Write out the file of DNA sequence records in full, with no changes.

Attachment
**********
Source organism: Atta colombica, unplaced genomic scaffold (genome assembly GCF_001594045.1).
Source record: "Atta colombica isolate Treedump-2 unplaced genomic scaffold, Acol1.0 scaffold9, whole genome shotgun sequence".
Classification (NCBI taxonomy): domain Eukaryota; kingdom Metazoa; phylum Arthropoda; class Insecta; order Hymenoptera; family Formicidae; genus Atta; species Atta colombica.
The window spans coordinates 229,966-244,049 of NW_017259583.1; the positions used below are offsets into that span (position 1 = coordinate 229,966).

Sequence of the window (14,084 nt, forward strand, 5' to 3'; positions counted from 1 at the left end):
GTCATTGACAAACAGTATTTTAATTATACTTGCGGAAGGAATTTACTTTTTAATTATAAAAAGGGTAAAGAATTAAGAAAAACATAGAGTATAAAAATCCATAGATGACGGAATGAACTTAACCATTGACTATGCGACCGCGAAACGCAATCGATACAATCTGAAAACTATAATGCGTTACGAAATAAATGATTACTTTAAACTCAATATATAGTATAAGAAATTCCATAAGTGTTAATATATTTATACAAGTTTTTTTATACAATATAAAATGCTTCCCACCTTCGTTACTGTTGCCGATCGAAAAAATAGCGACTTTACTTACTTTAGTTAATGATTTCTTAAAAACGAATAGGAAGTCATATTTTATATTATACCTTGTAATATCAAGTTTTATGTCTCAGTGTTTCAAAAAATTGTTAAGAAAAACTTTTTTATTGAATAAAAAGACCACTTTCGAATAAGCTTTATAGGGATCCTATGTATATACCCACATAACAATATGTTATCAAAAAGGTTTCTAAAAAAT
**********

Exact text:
Source organism: Atta colombica, unplaced genomic scaffold (genome assembly GCF_001594045.1).
Source record: "Atta colombica isolate Treedump-2 unplaced genomic scaffold, Acol1.0 scaffold9, whole genome shotgun sequence".
Classification (NCBI taxonomy): domain Eukaryota; kingdom Metazoa; phylum Arthropoda; class Insecta; order Hymenoptera; family Formicidae; genus Atta; species Atta colombica.
The window spans coordinates 229,966-244,049 of NW_017259583.1; the positions used below are offsets into that span (position 1 = coordinate 229,966).

Sequence of the window (14,084 nt, forward strand, 5' to 3'; positions counted from 1 at the left end):
GTCATTGACAAACAGTATTTTAATTATACTTGCGGAAGGAATTTACTTTTTAATTATAAAAAGGGTAAAGAATTAAGAAAAACATAGAGTATAAAAATCCATAGATGACGGAATGAACTTAACCATTGACTATGCGACCGCGAAACGCAATCGATACAATCTGAAAACTATAATGCGTTACGAAATAAATGATTACTTTAAACTCAATATATAGTATAAGAAATTCCATAAGTGTTAATATATTTATACAAGTTTTTTTATACAATATAAAATGCTTCCCACCTTCGTTACTGTTGCCGATCGAAAAAATAGCGACTTTACTTACTTTAGTTAATGATTTCTTAAAAACGAATAGGAAGTCATATTTTATATTATACCTTGTAATATCAAGTTTTATGTCTCAGTGTTTCAAAAAATTGTTAAGAAAAACTTTTTTATTGAATAAAAAGACCACTTTCGAATAAGCTTTATAGGGATCCTATGTATATACCCACATAACAATATGTTATCAAAAAGGTTTCTAAAAAAT